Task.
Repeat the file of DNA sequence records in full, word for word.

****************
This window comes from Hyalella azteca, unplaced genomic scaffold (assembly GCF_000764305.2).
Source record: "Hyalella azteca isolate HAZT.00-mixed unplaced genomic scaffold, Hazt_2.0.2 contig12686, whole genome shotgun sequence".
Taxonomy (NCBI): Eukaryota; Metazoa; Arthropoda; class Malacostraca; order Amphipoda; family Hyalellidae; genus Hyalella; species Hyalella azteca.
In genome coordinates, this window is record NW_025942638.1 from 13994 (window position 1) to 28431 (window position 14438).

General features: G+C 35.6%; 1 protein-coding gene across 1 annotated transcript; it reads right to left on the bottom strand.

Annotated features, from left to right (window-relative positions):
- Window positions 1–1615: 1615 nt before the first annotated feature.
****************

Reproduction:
This window comes from Hyalella azteca, unplaced genomic scaffold (assembly GCF_000764305.2).
Source record: "Hyalella azteca isolate HAZT.00-mixed unplaced genomic scaffold, Hazt_2.0.2 contig12686, whole genome shotgun sequence".
Taxonomy (NCBI): Eukaryota; Metazoa; Arthropoda; class Malacostraca; order Amphipoda; family Hyalellidae; genus Hyalella; species Hyalella azteca.
In genome coordinates, this window is record NW_025942638.1 from 13994 (window position 1) to 28431 (window position 14438).

General features: G+C 35.6%; 1 protein-coding gene across 1 annotated transcript; it reads right to left on the bottom strand.

Annotated features, from left to right (window-relative positions):
- Window positions 1–1615: 1615 nt before the first annotated feature.